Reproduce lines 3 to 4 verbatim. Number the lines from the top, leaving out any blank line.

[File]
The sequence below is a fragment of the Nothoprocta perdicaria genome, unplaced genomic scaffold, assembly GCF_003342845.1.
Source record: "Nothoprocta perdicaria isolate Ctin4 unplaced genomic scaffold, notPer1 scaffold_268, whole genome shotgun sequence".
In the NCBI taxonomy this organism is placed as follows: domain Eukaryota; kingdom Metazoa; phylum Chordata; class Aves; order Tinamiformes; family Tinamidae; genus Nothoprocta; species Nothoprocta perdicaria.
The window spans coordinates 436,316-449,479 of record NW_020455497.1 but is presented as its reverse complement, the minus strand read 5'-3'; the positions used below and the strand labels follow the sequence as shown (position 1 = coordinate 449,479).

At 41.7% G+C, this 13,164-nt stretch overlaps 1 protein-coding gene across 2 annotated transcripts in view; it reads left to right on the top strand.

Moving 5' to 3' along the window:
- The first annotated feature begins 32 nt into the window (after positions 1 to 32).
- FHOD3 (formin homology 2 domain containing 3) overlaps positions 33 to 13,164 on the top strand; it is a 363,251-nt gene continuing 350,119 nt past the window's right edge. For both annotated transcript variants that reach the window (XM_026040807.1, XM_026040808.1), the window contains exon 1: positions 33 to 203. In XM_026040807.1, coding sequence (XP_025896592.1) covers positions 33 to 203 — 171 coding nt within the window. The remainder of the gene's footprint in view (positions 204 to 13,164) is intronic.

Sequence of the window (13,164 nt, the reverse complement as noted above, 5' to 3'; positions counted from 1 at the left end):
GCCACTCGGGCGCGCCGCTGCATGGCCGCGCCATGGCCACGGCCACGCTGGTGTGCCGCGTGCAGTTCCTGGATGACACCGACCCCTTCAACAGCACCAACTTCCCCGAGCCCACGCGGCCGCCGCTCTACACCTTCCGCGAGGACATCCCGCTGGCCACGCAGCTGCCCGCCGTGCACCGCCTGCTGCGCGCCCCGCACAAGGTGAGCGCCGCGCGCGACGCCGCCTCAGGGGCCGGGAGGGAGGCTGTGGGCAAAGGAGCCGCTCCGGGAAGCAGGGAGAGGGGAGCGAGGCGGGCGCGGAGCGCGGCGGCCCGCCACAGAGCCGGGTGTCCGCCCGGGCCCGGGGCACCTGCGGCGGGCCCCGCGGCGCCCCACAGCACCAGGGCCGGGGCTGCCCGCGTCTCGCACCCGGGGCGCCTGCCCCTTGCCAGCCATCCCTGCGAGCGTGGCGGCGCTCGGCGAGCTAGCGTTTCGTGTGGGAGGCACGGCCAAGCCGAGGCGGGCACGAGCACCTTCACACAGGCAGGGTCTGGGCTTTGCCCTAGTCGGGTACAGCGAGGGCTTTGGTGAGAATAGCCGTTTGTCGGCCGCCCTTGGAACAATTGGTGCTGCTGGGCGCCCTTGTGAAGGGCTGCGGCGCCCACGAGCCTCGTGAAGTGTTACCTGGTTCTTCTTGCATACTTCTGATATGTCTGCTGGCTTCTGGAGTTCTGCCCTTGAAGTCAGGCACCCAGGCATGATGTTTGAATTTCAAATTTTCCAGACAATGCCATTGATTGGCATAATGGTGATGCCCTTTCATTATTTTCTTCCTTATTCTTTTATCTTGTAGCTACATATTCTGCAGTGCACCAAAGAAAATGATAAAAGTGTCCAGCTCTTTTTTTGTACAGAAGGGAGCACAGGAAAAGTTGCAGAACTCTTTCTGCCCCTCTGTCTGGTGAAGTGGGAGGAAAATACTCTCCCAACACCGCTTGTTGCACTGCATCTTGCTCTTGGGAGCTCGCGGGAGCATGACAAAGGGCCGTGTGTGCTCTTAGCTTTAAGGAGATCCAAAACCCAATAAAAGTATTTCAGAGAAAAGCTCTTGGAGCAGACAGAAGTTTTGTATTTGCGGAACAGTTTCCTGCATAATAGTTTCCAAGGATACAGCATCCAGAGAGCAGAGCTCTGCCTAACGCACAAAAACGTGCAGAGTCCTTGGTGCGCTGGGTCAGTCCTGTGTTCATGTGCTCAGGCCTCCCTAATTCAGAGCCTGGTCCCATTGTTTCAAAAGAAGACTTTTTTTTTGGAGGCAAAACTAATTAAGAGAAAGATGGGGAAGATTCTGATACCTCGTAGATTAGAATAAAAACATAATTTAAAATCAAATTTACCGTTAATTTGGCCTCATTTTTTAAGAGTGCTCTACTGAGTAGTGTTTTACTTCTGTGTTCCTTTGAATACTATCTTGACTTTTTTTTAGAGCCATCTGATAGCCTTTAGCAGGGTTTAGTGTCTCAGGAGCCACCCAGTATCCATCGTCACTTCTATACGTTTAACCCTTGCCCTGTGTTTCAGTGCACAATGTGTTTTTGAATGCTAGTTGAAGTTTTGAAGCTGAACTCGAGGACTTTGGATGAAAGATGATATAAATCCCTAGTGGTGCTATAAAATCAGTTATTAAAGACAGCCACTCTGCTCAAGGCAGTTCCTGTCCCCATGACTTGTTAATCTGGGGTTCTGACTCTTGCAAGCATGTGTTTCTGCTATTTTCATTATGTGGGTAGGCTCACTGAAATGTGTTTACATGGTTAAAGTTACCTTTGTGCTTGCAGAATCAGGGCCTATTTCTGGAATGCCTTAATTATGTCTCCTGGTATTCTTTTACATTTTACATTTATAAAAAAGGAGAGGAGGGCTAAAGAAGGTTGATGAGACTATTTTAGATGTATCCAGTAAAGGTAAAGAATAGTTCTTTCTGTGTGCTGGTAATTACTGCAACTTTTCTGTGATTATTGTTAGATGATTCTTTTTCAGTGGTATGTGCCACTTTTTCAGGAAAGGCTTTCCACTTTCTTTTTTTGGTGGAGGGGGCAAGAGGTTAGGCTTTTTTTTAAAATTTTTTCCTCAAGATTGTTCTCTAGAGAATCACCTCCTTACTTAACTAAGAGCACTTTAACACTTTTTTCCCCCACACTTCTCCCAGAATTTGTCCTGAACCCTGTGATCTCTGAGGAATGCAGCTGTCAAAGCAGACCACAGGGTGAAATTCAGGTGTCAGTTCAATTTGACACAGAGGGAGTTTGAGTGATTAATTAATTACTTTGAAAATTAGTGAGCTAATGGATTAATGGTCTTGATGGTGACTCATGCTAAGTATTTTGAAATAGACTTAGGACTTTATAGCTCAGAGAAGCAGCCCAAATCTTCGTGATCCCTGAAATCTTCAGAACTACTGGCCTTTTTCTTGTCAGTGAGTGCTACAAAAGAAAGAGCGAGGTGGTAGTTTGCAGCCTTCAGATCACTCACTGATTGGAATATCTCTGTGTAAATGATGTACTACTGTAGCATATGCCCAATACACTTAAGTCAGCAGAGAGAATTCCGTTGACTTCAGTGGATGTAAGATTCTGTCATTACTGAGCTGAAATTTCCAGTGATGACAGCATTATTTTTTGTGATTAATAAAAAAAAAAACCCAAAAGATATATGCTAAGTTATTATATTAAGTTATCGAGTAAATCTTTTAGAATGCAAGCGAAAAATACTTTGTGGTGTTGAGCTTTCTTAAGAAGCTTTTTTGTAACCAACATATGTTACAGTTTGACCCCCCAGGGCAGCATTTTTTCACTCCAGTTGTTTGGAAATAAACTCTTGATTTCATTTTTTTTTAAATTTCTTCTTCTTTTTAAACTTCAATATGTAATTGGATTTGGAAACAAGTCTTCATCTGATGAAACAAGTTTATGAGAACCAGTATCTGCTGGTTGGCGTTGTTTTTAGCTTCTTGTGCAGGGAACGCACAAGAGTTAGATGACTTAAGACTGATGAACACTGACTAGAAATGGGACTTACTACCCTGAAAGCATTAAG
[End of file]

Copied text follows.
In the NCBI taxonomy this organism is placed as follows: domain Eukaryota; kingdom Metazoa; phylum Chordata; class Aves; order Tinamiformes; family Tinamidae; genus Nothoprocta; species Nothoprocta perdicaria.
The window spans coordinates 436,316-449,479 of record NW_020455497.1 but is presented as its reverse complement, the minus strand read 5'-3'; the positions used below and the strand labels follow the sequence as shown (position 1 = coordinate 449,479).